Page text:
Weaving didn’t necessarily come naturally to me. The first thing I wove was a class sampler that included plain weave and twills so the edges had no chance of being straight. I chose ugly colors for the warp and crossed them with equally ugly colors in the weft. While I’d like to say this magically turned the ugly colors into something beautiful or even interesting, it just magnified the ugly even more. I didn’t know I should pay attention to the weight of the weft, so that added to the “new weaver selvedge problem.” In the beginning, I forgot about bubbling the weft resulting in the top part being very drawn-in. My beat was inconsistent, and it showed throughout the weaving, but particularly in the parts of the sampler that were weft-dominant. It was an all-around lovely piece.
I didn’t even bother finishing the sampler properly. It went into a drawer (and eventually the landfill), and I started my next project: cotton twill placemats that were okay except that I ran out of warp and wove only 3. My third project was a couple of chenille scarves that wormed terribly, but by that time I was hooked, and it didn’t matter; I was going to weave. I don’t remember what my fourth project was, but I think it worked out because I never looked back from that point on.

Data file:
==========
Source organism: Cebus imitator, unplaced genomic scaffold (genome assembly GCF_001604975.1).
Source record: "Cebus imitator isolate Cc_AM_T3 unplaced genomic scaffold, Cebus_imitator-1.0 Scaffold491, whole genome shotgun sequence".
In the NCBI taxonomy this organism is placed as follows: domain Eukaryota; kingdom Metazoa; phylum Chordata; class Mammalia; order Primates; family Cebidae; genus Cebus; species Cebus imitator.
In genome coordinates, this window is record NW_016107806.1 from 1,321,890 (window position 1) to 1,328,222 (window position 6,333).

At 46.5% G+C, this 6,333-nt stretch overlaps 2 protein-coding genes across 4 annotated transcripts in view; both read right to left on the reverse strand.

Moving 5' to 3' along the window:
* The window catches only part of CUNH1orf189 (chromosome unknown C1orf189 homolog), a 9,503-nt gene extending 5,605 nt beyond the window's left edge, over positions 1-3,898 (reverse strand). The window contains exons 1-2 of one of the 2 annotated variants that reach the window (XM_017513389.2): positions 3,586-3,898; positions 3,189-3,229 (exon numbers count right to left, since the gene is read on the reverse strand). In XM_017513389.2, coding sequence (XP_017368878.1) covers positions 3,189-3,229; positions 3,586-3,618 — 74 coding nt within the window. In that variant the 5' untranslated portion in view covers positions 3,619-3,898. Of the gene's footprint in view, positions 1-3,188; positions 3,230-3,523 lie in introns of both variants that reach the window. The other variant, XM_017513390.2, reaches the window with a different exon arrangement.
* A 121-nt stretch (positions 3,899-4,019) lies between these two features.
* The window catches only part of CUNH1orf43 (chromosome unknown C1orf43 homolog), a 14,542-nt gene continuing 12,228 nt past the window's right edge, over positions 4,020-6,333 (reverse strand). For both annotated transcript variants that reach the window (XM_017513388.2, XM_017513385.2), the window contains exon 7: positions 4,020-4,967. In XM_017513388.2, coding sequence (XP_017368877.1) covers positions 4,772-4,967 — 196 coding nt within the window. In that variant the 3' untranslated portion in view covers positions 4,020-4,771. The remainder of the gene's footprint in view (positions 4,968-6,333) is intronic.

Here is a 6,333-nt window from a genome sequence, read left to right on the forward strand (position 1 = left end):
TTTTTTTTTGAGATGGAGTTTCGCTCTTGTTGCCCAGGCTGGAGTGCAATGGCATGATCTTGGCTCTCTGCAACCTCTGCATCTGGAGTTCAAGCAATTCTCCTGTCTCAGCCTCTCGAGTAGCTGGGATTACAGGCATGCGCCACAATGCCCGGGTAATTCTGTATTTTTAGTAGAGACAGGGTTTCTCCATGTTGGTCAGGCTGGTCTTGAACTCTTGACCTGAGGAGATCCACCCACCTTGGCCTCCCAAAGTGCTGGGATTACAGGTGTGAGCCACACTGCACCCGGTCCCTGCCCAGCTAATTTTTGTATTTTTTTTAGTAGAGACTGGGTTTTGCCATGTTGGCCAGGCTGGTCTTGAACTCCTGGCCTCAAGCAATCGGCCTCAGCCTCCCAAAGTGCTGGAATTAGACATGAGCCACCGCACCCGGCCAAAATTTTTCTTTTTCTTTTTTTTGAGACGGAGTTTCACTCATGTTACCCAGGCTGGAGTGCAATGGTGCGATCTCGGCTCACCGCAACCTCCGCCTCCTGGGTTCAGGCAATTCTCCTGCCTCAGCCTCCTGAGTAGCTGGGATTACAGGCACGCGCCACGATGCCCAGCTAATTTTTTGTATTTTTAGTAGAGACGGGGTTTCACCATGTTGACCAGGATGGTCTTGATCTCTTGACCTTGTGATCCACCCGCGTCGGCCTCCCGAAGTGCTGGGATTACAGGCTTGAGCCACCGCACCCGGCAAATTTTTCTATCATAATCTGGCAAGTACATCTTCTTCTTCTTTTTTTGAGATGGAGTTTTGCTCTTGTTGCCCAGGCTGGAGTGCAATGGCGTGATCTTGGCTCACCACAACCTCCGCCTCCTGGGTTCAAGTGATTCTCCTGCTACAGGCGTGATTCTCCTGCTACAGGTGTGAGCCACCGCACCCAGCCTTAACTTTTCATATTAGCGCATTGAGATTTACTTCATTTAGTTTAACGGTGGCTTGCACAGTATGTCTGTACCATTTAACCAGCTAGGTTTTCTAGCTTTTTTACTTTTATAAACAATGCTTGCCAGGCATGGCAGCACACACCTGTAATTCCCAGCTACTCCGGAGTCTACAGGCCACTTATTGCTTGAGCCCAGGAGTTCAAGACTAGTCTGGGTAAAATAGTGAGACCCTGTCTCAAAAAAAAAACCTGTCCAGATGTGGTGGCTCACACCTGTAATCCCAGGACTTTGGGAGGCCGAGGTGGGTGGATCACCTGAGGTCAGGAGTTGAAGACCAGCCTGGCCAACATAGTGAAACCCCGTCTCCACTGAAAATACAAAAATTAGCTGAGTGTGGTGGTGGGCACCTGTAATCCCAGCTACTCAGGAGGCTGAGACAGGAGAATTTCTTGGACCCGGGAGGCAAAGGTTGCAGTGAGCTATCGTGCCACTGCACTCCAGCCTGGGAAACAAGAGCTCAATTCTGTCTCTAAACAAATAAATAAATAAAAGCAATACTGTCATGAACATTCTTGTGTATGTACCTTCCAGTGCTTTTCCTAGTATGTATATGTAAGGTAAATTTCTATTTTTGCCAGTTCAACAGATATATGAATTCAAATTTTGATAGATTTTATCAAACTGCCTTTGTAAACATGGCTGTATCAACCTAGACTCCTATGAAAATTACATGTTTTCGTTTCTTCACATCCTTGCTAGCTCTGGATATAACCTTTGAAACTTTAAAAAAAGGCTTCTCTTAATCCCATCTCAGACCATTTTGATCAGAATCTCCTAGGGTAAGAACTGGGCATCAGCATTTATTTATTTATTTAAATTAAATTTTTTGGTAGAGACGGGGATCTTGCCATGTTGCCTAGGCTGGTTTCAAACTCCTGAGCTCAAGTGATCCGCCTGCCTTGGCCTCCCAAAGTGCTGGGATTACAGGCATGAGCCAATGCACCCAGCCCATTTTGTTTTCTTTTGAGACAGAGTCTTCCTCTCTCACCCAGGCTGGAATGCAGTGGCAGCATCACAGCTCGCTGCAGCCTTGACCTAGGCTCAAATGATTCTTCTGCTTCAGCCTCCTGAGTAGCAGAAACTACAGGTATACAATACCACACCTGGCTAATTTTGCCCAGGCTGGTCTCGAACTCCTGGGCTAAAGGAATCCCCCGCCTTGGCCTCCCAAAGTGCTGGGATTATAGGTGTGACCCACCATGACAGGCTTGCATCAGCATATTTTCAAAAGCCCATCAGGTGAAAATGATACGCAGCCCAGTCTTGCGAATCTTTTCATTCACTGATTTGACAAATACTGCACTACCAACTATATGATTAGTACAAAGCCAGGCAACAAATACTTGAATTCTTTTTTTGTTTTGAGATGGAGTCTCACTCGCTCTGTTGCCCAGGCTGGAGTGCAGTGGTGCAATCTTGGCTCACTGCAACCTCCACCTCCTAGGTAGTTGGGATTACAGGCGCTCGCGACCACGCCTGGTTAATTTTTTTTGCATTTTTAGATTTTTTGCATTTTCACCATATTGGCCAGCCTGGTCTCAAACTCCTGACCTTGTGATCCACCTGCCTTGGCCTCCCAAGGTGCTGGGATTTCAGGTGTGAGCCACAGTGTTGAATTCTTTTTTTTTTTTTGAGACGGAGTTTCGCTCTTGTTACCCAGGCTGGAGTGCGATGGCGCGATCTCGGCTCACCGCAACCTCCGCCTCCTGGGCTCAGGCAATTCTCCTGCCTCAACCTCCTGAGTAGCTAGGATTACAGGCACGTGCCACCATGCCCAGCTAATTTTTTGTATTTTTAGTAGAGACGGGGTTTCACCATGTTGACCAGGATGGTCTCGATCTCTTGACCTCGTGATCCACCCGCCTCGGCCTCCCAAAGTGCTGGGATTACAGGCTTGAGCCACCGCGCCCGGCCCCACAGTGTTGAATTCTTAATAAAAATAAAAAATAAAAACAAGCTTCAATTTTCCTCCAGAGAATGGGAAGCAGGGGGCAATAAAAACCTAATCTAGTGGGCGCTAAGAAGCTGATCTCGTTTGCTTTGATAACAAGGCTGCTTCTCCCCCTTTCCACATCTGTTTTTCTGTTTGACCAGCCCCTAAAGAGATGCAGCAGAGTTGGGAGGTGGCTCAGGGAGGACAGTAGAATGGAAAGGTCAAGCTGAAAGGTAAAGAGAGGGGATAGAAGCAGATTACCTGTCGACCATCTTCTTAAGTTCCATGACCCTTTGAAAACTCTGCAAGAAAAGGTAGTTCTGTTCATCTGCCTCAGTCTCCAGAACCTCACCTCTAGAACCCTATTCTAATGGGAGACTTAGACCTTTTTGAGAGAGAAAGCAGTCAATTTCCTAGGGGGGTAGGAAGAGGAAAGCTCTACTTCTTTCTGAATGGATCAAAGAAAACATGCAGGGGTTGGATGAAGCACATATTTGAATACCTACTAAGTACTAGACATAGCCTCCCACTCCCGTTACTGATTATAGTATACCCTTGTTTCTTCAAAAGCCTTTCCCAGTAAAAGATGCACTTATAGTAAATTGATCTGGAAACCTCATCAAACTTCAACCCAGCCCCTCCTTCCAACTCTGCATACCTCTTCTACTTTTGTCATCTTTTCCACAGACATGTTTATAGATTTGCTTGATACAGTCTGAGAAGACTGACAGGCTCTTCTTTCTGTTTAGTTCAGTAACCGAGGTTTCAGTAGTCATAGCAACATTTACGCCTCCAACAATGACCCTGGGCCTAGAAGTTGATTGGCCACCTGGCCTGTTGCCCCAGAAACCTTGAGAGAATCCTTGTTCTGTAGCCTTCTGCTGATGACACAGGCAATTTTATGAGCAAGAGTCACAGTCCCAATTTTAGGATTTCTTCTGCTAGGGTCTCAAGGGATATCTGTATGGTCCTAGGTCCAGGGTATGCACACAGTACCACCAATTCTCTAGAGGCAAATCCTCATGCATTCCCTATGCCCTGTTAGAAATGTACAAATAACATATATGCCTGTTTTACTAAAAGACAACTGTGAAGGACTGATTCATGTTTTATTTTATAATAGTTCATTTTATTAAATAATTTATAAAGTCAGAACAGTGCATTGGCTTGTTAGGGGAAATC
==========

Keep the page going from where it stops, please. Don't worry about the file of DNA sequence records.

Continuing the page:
Maybe we get hung up on the word sampler. We think of those pretty little embroidered or cross-stitched pieces from the Colonial period with the alphabet all written out and the sweet sayings and perhaps some flowers or a house at the top. That is not what a weaving sampler is. A weaving sampler shouldn’t be framed. Perhaps we should just change its name: “Hideous First Piece” comes to mind or “Weaving Mistakes on Display.”
I’ve taught a lot of people how to weave, and I’ve put all of them through the sampler routine. I know it’s not fun, but it’s part of learning to weave, and part of that learning might be letting go of the goal of perfection. My advice is to not think of that first piece as anything but a tool to get to the next step. That next step might not even work out as you want, but I can assure you that if you keep taking those little steps, one day you will call yourself a weaver.
Weave well, Susan